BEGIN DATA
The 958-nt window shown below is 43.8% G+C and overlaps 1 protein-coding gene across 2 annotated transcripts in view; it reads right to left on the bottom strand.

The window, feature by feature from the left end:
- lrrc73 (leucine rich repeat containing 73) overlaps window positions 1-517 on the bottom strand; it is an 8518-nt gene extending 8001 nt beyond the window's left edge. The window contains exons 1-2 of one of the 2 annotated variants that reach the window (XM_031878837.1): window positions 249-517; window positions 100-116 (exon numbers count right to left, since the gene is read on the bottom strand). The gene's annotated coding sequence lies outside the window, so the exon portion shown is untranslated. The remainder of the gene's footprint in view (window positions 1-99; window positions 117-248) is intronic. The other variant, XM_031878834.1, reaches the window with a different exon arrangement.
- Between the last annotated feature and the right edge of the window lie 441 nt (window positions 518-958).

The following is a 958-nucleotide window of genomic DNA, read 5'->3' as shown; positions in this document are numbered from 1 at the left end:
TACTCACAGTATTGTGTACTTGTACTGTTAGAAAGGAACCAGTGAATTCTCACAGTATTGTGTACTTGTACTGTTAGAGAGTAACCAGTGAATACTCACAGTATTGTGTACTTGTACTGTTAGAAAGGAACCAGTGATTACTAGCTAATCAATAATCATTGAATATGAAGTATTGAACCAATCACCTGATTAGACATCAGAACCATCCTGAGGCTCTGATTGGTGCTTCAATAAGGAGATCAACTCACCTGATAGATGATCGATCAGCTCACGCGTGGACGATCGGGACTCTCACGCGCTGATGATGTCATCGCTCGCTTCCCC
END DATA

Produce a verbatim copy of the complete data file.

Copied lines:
The 958-nt window shown below is 43.8% G+C and overlaps 1 protein-coding gene across 2 annotated transcripts in view; it reads right to left on the bottom strand.

The window, feature by feature from the left end:
- lrrc73 (leucine rich repeat containing 73) overlaps window positions 1-517 on the bottom strand; it is an 8518-nt gene extending 8001 nt beyond the window's left edge. The window contains exons 1-2 of one of the 2 annotated variants that reach the window (XM_031878837.1): window positions 249-517; window positions 100-116 (exon numbers count right to left, since the gene is read on the bottom strand). The gene's annotated coding sequence lies outside the window, so the exon portion shown is untranslated. The remainder of the gene's footprint in view (window positions 1-99; window positions 117-248) is intronic. The other variant, XM_031878834.1, reaches the window with a different exon arrangement.
- Between the last annotated feature and the right edge of the window lie 441 nt (window positions 518-958).

The following is a 958-nucleotide window of genomic DNA, read 5'->3' as shown; positions in this document are numbered from 1 at the left end:
TACTCACAGTATTGTGTACTTGTACTGTTAGAAAGGAACCAGTGAATTCTCACAGTATTGTGTACTTGTACTGTTAGAGAGTAACCAGTGAATACTCACAGTATTGTGTACTTGTACTGTTAGAAAGGAACCAGTGATTACTAGCTAATCAATAATCATTGAATATGAAGTATTGAACCAATCACCTGATTAGACATCAGAACCATCCTGAGGCTCTGATTGGTGCTTCAATAAGGAGATCAACTCACCTGATAGATGATCGATCAGCTCACGCGTGGACGATCGGGACTCTCACGCGCTGATGATGTCATCGCTCGCTTCCCC